Oregon Terror Suspect Was Well-Liked
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KUALA LUMPUR, Malaysia (AP) _ Ahmed Ibrahim Bilal was well-liked at Malaysia’s International Islamic University, where Muslim students from around the world are drawn to a modern curriculum combining religious and secular studies.
On Thursday, Bilal left the country in U.S. custody and was flown to Guam, where charges were read against him, said assistant U.S. attorney Charles Gorder. Gorder said Bilal was expected to arrive in the next couple of days in Portland, Ore., where he has been indicted for conspiracy to levy war against the United States, conspiracy to provide material support and resources to al-Qaida, and conspiracy to contribute services to al-Qaida and the Taliban.
According to the charges, Bilal was one of six militants, most of whom tried to get to Afghanistan after the Sept. 11 terrorist attacks to fight alongside al-Qaida. Bilal and one other didn’t return to the United States after the trip.
Instead, Bilal, a Saudi citizen, traveled to Indonesia and then ended up in Malaysia.
Classmates said they were shocked when a mugshot of the slightly smiling, long-bearded Bilal was featured in most newspapers over the weekend.
Home to 12,000 students, including 2,000 from Africa and the Middle East, the sprawling campus was built in 1983 by Malaysian Prime Minister Mahathir Mohamad.
The college is part of his vision to promote this Southeast Asian country as a center of modern Islam, stressing the need for Muslims to acquire knowledge in the sciences in order to compete in a globalized economy.
``We are not a breeding ground for extremism or terrorism,″ said acting rector Ismawi Zen. ``We are here to do good for society, to create graduates of caliber.″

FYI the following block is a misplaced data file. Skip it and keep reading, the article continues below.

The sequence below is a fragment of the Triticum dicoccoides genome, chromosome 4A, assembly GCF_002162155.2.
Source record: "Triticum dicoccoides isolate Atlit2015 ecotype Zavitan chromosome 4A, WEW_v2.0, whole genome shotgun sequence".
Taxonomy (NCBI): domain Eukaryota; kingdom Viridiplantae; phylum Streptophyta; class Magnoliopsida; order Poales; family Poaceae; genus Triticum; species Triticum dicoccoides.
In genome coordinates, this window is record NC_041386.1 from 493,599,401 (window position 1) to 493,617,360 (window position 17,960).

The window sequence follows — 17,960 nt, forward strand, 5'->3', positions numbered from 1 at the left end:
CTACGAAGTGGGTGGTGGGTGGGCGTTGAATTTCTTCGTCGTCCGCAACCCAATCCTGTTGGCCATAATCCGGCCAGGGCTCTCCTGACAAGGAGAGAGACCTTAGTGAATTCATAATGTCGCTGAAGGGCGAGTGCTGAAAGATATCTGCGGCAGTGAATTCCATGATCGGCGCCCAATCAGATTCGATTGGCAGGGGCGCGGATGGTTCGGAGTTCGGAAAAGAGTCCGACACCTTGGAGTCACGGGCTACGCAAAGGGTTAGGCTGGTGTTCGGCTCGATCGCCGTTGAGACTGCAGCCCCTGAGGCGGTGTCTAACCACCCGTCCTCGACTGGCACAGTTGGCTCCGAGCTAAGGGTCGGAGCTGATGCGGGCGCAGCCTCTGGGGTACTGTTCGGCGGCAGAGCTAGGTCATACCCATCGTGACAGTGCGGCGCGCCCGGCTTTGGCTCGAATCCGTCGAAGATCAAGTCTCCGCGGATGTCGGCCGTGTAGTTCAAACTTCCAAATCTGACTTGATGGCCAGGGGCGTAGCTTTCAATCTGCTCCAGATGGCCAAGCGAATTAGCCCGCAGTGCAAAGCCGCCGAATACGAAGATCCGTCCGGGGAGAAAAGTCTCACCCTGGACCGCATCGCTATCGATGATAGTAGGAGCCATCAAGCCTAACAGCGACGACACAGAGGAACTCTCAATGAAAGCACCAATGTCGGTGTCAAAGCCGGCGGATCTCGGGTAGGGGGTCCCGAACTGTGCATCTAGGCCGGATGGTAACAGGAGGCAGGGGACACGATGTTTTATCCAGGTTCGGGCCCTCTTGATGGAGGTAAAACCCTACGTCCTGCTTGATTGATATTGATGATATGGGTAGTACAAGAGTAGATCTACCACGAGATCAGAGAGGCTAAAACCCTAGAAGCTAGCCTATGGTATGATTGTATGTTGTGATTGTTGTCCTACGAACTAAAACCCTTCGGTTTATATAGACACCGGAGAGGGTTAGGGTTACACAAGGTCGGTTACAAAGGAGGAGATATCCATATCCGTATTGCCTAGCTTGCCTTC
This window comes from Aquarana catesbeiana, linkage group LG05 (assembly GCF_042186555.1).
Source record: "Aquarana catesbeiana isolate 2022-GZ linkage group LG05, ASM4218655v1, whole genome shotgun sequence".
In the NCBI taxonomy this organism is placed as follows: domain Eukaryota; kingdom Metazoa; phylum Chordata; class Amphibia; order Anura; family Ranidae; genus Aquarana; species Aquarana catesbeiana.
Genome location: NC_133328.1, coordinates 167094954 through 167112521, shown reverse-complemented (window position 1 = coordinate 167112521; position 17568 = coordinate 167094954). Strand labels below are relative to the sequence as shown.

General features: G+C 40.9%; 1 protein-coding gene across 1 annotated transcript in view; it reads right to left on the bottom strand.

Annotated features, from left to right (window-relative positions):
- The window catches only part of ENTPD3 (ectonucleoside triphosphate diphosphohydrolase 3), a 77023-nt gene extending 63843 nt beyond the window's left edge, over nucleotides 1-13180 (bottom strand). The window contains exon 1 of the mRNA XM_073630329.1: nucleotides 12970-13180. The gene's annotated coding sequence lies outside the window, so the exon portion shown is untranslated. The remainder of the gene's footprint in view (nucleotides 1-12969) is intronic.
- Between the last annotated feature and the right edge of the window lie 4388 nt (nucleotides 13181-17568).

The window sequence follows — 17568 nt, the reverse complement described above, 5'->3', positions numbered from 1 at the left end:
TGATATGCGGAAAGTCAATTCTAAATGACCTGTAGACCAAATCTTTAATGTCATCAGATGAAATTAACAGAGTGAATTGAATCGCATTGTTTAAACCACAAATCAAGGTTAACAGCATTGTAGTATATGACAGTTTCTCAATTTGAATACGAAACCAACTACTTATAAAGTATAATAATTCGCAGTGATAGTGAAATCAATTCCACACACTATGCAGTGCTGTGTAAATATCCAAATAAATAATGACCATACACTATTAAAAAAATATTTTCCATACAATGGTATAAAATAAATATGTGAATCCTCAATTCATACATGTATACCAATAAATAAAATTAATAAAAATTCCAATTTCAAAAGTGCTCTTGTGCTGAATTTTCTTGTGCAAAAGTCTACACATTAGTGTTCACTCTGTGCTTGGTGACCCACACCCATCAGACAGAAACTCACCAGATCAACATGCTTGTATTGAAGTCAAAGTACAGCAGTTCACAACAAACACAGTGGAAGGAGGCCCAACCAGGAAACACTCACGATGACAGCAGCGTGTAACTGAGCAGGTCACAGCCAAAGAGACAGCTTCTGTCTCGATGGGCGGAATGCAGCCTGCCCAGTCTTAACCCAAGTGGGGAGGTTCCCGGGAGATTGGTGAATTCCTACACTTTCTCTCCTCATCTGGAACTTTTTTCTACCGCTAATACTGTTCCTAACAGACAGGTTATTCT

The courses range from Islamic studies to medicine and economics. A mosque in the center of campus is a hive of activity throughout the day, attracting students and lecturers to prayers and religious discussions.
Many on campus described Bilal as a good student who often led prayers and gave tutorials in English. He was enrolled in Islamic Revealed Knowledge and Human Sciences, a course taken by many aspiring to be religious teachers or clerics.
``He was a model student, he did very well in his exams and was well liked by his classmates and lecturers,″ Ismawi said.
U.S. Ambassador Marie Huhtala expressed thanked the government’s speed in deporting Bilal.
``Malaysia is a part of the solution and not the problem when it comes to counterterrorism,″ Huhtala said.
Syed Amir, a Malaysian who studied with Bilal, described him as someone devoted to his religion and who could recite the Quran by heart.
``Nobody here believes he is a terrorist,″ Syed told The Associated Press.
Police officials said that they do not suspect him of trying to create or join a militant network in Malaysia, which has arrested more than 60 suspected militants who allegedly belonged to an al-Qaida-linked group that plotted to blow up the U.S. Embassy and other Western targets in neighboring Singapore.